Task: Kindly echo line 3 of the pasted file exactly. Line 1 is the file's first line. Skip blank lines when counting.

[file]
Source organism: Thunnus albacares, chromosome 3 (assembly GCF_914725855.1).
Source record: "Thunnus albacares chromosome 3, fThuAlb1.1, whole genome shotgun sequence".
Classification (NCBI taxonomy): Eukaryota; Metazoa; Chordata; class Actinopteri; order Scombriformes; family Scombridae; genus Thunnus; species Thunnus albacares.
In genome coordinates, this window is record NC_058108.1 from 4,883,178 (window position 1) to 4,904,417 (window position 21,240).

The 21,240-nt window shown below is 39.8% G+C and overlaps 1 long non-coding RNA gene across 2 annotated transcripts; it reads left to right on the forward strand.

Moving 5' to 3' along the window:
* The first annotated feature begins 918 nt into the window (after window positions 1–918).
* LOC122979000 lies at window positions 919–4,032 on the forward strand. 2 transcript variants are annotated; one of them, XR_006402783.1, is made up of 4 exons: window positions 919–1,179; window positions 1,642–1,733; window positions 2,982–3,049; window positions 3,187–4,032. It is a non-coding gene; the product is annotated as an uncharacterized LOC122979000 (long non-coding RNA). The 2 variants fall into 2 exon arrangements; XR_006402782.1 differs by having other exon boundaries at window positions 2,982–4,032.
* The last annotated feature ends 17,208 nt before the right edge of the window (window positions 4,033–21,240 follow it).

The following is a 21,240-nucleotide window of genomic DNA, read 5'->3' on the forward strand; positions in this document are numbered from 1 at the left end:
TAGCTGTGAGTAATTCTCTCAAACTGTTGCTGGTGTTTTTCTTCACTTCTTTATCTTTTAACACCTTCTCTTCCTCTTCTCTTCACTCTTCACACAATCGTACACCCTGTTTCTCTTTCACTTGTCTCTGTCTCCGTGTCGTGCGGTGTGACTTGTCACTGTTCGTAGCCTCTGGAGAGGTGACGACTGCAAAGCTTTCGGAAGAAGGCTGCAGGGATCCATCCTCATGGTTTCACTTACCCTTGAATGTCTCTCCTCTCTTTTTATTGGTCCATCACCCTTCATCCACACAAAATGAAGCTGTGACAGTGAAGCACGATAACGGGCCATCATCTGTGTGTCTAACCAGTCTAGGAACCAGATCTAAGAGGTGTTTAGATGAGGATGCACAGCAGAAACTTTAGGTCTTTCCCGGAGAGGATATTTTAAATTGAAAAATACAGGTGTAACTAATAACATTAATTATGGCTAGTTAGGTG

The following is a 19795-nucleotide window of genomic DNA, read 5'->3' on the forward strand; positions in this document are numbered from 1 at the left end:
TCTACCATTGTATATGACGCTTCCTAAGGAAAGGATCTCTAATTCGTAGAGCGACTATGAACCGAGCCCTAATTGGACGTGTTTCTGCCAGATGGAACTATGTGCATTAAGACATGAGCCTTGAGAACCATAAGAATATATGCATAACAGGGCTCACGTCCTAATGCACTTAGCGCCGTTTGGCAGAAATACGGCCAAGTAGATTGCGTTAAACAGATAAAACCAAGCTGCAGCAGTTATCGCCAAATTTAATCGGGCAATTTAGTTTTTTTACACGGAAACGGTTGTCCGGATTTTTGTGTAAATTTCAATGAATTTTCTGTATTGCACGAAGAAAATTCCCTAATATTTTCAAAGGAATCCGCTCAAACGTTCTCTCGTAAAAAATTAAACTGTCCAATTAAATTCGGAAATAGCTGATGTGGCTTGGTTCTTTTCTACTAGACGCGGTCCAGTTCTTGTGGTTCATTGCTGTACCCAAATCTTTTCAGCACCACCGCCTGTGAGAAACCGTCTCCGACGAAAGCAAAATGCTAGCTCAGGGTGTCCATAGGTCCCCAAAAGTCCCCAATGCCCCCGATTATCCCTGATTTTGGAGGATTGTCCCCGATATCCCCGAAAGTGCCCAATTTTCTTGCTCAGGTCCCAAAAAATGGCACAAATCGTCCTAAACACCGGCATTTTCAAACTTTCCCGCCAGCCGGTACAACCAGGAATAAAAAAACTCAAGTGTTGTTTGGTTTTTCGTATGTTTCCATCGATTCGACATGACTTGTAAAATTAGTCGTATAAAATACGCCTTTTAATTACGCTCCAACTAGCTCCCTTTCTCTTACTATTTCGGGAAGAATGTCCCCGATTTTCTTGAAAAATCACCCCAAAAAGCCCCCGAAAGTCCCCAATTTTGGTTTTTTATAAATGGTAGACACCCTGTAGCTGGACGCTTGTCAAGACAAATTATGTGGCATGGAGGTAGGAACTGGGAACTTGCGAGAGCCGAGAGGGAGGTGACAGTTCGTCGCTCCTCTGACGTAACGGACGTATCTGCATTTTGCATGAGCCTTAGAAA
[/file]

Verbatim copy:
Classification (NCBI taxonomy): Eukaryota; Metazoa; Chordata; class Actinopteri; order Scombriformes; family Scombridae; genus Thunnus; species Thunnus albacares.